Of particular importance is the print workshop at Yirrkala, the dream of Banduk Marika. Here youngsters, such as her daughter Ruby Alderton, learn on the job by helping coordinate the printmaking processes. Yolngu artists continue to use art to fight for lasting rights and equality, resolute against the undermining of hard-won legal victories like the Land Rights Act, however inadequate these victories may prove. The exhibition is set against the background of predatory threats from governments to close remote communities, known as homelands. The Federal government's military-style ‘intervention’, undertaken hand-in-glove with the Northern Territory administration, emboldened resource-rich Western Australia to announce late last year the closure up to 150 communities — by denying basic services of water, power and schooling.
Writing on such an appalling state of affairs, Djambawa Marawilli, eminent artist and Yolngu cultural leader, says in ‘On Art and Caring for Indigenous Knowledge’:
'We are the archeologists and anthropologists. Our elders are passing on traditional knowledge in Yolngu and ancient Indigenous languages and university systems, which are still strong and real and rolling on. … We want Australians to properly understand that our traditionally grounded contemporary art is not principally about beautiful objects, but, with ancient patterns and designs, shares our living ancestral understanding and specific connection to Country. ...
The community Art Centre network across Australia is an outstanding example of contemporary Indigenous agency. Our inherited patterns and designs are our identity and also a "talking stick", title deed, weapon, and means of economic empowerment. Please join to walk with us.'
Download full text: Djambawa Marawilli, ‘On Art and Caring for Indigenous Knowledge’, ANKAA Arts Backbone, V14: Issue 2, January 2015.
The History of Experimental Printmaking at Yirrkala with Denise Salvestro, PhD Candidate at ANU, Saturday 6 June 2015.
Mother to Daughter Installation view, XAP 2015. Mother and daughter: Banduk Marika, Yalangbara, 2014, 45 x 120 cm and Ruby Djikarra Alderton, Yalangbara, 2012. Etching (framed). Mother and daughter: Gulumbu Yunupingu (dec), Ganyu, 2013, 80 x 28 cm and Dhambit Munuggurr. Far wall: Mother and daughter: Galuma Maymuru, Muthimuthi, 2014, 174 x 93 cm and Gunyan, 2014, 53 x 87 cm; Liyawaday Wirrpanda, Mana at Yalata, 2014. Photo credit silversalt photography.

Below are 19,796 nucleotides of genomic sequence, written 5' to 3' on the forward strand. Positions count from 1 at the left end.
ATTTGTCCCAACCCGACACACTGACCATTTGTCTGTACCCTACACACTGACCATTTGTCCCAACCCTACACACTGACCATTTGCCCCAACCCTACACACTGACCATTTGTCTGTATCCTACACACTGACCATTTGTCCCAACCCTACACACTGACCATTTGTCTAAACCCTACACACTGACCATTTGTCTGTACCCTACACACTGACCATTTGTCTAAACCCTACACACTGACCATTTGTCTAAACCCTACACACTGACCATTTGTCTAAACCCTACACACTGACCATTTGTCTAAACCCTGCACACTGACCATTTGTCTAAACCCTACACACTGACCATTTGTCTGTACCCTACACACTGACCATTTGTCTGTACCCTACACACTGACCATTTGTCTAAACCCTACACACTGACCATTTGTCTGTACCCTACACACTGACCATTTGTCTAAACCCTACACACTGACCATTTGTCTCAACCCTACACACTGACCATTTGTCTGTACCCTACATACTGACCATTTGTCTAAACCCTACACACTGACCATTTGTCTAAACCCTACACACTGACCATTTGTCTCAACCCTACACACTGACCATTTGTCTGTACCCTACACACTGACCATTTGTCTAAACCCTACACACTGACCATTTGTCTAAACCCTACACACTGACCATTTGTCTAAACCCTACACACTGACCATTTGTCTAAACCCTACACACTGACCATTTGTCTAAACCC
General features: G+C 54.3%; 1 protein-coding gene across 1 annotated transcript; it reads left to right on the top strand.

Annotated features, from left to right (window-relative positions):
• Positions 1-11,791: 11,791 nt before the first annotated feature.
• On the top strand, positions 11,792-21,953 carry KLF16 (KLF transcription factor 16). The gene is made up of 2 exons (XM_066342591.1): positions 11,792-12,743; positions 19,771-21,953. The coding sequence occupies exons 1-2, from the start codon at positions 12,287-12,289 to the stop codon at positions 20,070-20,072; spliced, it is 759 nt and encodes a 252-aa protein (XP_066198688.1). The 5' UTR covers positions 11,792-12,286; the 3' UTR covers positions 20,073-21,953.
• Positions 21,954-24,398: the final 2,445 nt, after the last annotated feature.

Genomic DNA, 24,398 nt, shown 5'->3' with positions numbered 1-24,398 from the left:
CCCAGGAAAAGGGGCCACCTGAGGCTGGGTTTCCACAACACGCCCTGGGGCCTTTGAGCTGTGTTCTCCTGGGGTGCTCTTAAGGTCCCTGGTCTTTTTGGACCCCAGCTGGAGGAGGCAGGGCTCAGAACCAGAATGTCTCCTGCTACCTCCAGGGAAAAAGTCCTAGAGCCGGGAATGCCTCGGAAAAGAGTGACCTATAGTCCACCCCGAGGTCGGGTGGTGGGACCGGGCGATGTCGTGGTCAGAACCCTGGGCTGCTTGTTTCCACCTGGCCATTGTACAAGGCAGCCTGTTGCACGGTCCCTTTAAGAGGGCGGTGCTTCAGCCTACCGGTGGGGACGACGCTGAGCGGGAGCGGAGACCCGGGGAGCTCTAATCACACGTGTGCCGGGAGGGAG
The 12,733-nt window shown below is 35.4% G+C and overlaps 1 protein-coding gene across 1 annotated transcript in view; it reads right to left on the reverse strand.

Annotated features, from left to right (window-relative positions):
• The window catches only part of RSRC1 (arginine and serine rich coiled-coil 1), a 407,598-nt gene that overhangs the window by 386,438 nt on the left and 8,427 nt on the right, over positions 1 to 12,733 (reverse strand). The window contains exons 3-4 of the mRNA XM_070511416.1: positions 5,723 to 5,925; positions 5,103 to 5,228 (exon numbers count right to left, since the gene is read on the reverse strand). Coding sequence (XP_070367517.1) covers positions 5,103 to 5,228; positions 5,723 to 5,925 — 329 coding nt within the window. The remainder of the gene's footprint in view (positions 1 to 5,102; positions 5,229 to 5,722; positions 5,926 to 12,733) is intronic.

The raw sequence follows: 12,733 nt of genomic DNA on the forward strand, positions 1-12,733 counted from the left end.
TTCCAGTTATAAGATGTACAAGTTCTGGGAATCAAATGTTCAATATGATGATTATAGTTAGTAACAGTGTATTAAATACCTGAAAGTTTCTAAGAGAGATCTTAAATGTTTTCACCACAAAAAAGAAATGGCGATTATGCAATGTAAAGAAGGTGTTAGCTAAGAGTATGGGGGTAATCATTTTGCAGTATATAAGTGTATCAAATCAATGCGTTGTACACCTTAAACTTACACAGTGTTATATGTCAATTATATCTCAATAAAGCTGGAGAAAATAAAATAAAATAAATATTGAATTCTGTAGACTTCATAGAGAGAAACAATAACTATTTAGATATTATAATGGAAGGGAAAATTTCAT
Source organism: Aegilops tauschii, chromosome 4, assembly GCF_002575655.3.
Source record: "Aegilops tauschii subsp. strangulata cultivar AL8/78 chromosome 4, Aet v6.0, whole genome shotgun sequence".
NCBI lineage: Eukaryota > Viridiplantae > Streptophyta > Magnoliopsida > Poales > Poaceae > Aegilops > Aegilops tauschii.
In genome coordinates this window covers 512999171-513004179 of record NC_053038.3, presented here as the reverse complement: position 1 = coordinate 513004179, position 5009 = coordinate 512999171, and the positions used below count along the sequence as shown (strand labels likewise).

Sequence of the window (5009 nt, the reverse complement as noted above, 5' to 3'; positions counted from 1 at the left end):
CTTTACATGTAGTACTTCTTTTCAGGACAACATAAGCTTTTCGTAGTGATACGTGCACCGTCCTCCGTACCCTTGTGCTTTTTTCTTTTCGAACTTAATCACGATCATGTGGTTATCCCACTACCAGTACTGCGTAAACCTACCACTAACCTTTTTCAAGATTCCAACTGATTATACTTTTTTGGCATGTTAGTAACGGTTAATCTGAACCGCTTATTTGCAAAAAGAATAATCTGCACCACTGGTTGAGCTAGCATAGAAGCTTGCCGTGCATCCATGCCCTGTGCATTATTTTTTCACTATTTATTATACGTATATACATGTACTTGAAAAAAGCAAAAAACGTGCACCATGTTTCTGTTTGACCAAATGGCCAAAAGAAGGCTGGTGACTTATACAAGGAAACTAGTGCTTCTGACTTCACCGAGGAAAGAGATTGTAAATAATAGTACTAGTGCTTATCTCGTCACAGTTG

|Mother to Daughter Installation view, XAP 2015. Mother and daughter: Banduk Marika, Yalangbara, 2014, 45 x 120 cm and Ruby Djikarra Alderton, Yalangbara, 2012. Etching (framed). Mother and daughter: Gulumbu Yunupingu (dec), Ganyu, 2013, 80 x 28 cm and Dhambit Munuggurr. Photo credit silversalt photography
IMother to Daughter Installation view, XAP 2015. Mother and Daughter: Nongirrna Marawili, Rock and Seaspray, 2014 and Yathikpa, 2013 and Marrnyula Munungurr, Djapu Gapu, 2015, Djapu Gapu, 2013, and Djapu Gapu, 2014, 76 x 25 cm. Mother: Malaluba Gumana, Dhatam at Garrimala, 2009. Larrakitj, 217 cm and Larrakitj, 174 cm. Photo credit silversalt photography
|Mother to Daughter Installation view, XAP 2015. (Left) Mother and daughter: Gulumbu Yunupingu (dec), Ganyu, 2013, 80 x 28 cm and Dhambit Munuggurr. (Right) Mother and daughter: Naminapu Maymuru-White, Mi\iyawuy- Milkyway, 2015, 112 x 33 cm and 195 x 42 cm and Narrawu Wanambi three small paintings. Photo credit silversalt photography
Mother: Banduk Marika, Yalangbara, 2014, 45 x 120 cm.
Rerrkirrwana Munungurr, Djapu Miny'tji, 45 x 37 cm.
Mother to Daughter, XAP 2015.Photo credit silversalt photography
Mother to Daughter Installation view, XAP 2015. Nongirrna Marawili, Yathikpa, 2014, 76 x 25 cm. Nongirrna Marawili, Rock and Seaspray, 2014, 77 x 71 cm. Nongirrna Marawili, Yathikpa, 2013, 148 x 78 cm.Photo silversalt photography
|Mother: Mulkun Wirrpanda, Lutumba, 2013, 92 x 41 cm. Daugher: Yalmakany Marawili, Darrangi, 2012, 172 x 46cm, XAP 2015. Photo: silversalt photography
Thanks to the artists’ representative galleries for their support. Special thanks to the curatorial team at Buku-Larrnggay Mulka Centre (Will Stubbs, Kade McDonald and Andrew Blake) and to centre art workers for the artist biographies and artwork stories.
Vivien Johnson, ‘Interview with Banduk Marika, Sydney 1986’, in Dissonance. Feminism and the Arts 1970-90, ed., by Catriona Moore, Artspace, 1994.
Djon Mundine, ‘Saltwater’, in Saltwater: Yirrkala Bark Paintings of Sea Country, Buku-Larrnggay Mulka Centre, Yirrkala, 1999, p. 22.
Howard Morphy, Becoming Art. Exploring Cross-Cultural Categories, UNSW, 2008, pp. 50-51.
Yirrkala Drawings at Art Gallery of NSW, to 23 February 2014 — http://www.artgallery.nsw.gov.au/channel/exhibitions/yirrkala-drawings/
Buku-Larrnggay Mulka Centre at Yirrkala NT - http://www.yirrkala.com/
Mother to Daughter: On Art and Caring for Homelands, Sydney Morning Herald, June 6 2015 > Download pdf
News on Stop Homeland Closures
Kimberley Land Council News Room at http://www.klc.org.au/news-media/newsroom/news-detail/2015
The Stringer, Independent News at http://thestringer.com.au/
SOS BlakAustralia, lobbies to oppose the threatened closure of remote Aboriginal communities by the WA State Government & Federal Australian Government at http://www.sosblakaustralia.com/
Speech by Gerry Georgatos on National Day of Action, Canberra, March 19 2015 (Six-minutes). https://vimeo.com/122621762
NITV interview of Jeff McMullen on 'Government sponsored land grab – "Pushing people off the Homelands"', January 2015 (Three-minutes).